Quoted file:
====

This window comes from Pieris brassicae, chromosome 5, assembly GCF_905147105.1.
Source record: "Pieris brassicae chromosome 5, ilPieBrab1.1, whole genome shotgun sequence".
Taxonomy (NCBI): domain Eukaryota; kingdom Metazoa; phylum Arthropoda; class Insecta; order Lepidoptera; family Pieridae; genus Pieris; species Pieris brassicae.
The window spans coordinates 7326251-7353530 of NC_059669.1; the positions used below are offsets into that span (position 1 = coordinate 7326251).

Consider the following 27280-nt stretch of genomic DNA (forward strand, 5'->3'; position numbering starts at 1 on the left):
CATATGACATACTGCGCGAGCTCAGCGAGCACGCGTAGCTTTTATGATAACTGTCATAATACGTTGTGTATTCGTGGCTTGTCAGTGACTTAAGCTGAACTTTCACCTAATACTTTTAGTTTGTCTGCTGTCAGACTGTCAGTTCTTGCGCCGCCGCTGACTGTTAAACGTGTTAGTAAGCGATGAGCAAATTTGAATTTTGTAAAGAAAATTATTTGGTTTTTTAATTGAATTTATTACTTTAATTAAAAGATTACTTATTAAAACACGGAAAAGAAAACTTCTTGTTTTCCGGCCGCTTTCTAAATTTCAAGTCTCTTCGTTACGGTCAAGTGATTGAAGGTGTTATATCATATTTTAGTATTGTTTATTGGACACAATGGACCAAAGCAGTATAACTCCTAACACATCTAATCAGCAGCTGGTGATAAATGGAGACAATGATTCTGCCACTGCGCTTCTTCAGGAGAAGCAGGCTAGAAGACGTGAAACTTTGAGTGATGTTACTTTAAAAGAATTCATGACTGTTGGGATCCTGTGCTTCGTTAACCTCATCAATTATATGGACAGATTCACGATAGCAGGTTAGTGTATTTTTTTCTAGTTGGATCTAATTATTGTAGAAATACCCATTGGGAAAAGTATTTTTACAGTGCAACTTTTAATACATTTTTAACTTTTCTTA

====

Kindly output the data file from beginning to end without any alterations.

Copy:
This window comes from Pieris brassicae, chromosome 5, assembly GCF_905147105.1.
Source record: "Pieris brassicae chromosome 5, ilPieBrab1.1, whole genome shotgun sequence".
Taxonomy (NCBI): domain Eukaryota; kingdom Metazoa; phylum Arthropoda; class Insecta; order Lepidoptera; family Pieridae; genus Pieris; species Pieris brassicae.
The window spans coordinates 7326251-7353530 of NC_059669.1; the positions used below are offsets into that span (position 1 = coordinate 7326251).

Consider the following 27280-nt stretch of genomic DNA (forward strand, 5'->3'; position numbering starts at 1 on the left):
CATATGACATACTGCGCGAGCTCAGCGAGCACGCGTAGCTTTTATGATAACTGTCATAATACGTTGTGTATTCGTGGCTTGTCAGTGACTTAAGCTGAACTTTCACCTAATACTTTTAGTTTGTCTGCTGTCAGACTGTCAGTTCTTGCGCCGCCGCTGACTGTTAAACGTGTTAGTAAGCGATGAGCAAATTTGAATTTTGTAAAGAAAATTATTTGGTTTTTTAATTGAATTTATTACTTTAATTAAAAGATTACTTATTAAAACACGGAAAAGAAAACTTCTTGTTTTCCGGCCGCTTTCTAAATTTCAAGTCTCTTCGTTACGGTCAAGTGATTGAAGGTGTTATATCATATTTTAGTATTGTTTATTGGACACAATGGACCAAAGCAGTATAACTCCTAACACATCTAATCAGCAGCTGGTGATAAATGGAGACAATGATTCTGCCACTGCGCTTCTTCAGGAGAAGCAGGCTAGAAGACGTGAAACTTTGAGTGATGTTACTTTAAAAGAATTCATGACTGTTGGGATCCTGTGCTTCGTTAACCTCATCAATTATATGGACAGATTCACGATAGCAGGTTAGTGTATTTTTTTCTAGTTGGATCTAATTATTGTAGAAATACCCATTGGGAAAAGTATTTTTACAGTGCAACTTTTAATACATTTTTAACTTTTCTTA